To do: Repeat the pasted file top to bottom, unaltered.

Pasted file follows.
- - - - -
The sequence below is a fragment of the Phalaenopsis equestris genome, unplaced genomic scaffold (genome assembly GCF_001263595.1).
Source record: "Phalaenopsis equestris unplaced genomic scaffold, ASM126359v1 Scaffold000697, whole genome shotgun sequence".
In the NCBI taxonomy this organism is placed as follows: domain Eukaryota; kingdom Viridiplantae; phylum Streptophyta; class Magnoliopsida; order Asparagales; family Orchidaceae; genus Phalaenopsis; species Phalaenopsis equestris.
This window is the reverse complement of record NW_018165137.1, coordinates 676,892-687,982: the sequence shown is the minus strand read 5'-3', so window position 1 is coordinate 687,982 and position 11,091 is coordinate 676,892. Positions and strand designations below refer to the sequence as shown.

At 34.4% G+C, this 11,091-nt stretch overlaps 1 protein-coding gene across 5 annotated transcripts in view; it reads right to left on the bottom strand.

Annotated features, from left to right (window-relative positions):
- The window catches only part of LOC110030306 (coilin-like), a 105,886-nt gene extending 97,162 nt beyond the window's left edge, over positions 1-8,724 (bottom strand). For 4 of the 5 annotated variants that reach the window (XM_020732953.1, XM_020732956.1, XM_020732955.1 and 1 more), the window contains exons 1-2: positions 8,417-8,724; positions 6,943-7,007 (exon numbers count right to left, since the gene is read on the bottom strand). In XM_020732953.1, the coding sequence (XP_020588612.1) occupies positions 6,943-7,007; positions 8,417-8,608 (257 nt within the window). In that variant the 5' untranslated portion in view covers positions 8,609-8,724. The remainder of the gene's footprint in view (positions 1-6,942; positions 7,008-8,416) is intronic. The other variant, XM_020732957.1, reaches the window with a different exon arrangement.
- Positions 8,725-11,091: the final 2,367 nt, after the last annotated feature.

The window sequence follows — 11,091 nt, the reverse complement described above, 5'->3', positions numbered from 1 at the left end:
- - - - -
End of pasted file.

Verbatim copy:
The sequence below is a fragment of the Phalaenopsis equestris genome, unplaced genomic scaffold (genome assembly GCF_001263595.1).
Source record: "Phalaenopsis equestris unplaced genomic scaffold, ASM126359v1 Scaffold000697, whole genome shotgun sequence".
In the NCBI taxonomy this organism is placed as follows: domain Eukaryota; kingdom Viridiplantae; phylum Streptophyta; class Magnoliopsida; order Asparagales; family Orchidaceae; genus Phalaenopsis; species Phalaenopsis equestris.
This window is the reverse complement of record NW_018165137.1, coordinates 676,892-687,982: the sequence shown is the minus strand read 5'-3', so window position 1 is coordinate 687,982 and position 11,091 is coordinate 676,892. Positions and strand designations below refer to the sequence as shown.

At 34.4% G+C, this 11,091-nt stretch overlaps 1 protein-coding gene across 5 annotated transcripts in view; it reads right to left on the bottom strand.

Annotated features, from left to right (window-relative positions):
- The window catches only part of LOC110030306 (coilin-like), a 105,886-nt gene extending 97,162 nt beyond the window's left edge, over positions 1-8,724 (bottom strand). For 4 of the 5 annotated variants that reach the window (XM_020732953.1, XM_020732956.1, XM_020732955.1 and 1 more), the window contains exons 1-2: positions 8,417-8,724; positions 6,943-7,007 (exon numbers count right to left, since the gene is read on the bottom strand). In XM_020732953.1, the coding sequence (XP_020588612.1) occupies positions 6,943-7,007; positions 8,417-8,608 (257 nt within the window). In that variant the 5' untranslated portion in view covers positions 8,609-8,724. The remainder of the gene's footprint in view (positions 1-6,942; positions 7,008-8,416) is intronic. The other variant, XM_020732957.1, reaches the window with a different exon arrangement.
- Positions 8,725-11,091: the final 2,367 nt, after the last annotated feature.

The window sequence follows — 11,091 nt, the reverse complement described above, 5'->3', positions numbered from 1 at the left end: